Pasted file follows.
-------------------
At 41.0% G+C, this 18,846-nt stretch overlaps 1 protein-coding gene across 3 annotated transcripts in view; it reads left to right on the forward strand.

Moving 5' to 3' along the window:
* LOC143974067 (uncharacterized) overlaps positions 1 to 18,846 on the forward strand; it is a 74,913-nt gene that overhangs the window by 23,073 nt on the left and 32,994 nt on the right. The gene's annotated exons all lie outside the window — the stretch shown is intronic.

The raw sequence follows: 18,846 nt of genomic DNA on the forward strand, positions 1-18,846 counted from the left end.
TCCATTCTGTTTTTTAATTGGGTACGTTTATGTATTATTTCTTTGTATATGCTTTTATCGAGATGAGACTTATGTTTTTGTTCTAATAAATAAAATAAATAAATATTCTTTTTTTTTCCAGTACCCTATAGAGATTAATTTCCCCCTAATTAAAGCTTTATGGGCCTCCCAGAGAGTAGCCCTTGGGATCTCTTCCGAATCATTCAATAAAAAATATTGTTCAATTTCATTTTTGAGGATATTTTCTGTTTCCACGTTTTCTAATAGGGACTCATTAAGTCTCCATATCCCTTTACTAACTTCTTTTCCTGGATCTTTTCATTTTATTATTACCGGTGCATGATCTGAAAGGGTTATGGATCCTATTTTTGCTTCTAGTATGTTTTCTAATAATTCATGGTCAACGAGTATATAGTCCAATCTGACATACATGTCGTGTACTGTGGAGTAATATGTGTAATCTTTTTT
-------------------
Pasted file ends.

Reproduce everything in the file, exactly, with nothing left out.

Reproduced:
At 41.0% G+C, this 18,846-nt stretch overlaps 1 protein-coding gene across 3 annotated transcripts in view; it reads left to right on the forward strand.

Moving 5' to 3' along the window:
* LOC143974067 (uncharacterized) overlaps positions 1 to 18,846 on the forward strand; it is a 74,913-nt gene that overhangs the window by 23,073 nt on the left and 32,994 nt on the right. The gene's annotated exons all lie outside the window — the stretch shown is intronic.

The raw sequence follows: 18,846 nt of genomic DNA on the forward strand, positions 1-18,846 counted from the left end.
TCCATTCTGTTTTTTAATTGGGTACGTTTATGTATTATTTCTTTGTATATGCTTTTATCGAGATGAGACTTATGTTTTTGTTCTAATAAATAAAATAAATAAATATTCTTTTTTTTTCCAGTACCCTATAGAGATTAATTTCCCCCTAATTAAAGCTTTATGGGCCTCCCAGAGAGTAGCCCTTGGGATCTCTTCCGAATCATTCAATAAAAAATATTGTTCAATTTCATTTTTGAGGATATTTTCTGTTTCCACGTTTTCTAATAGGGACTCATTAAGTCTCCATATCCCTTTACTAACTTCTTTTCCTGGATCTTTTCATTTTATTATTACCGGTGCATGATCTGAAAGGGTTATGGATCCTATTTTTGCTTCTAGTATGTTTTCTAATAATTCATGGTCAACGAGTATATAGTCCAATCTGACATACATGTCGTGTACTGTGGAGTAATATGTGTAATCTTTTTT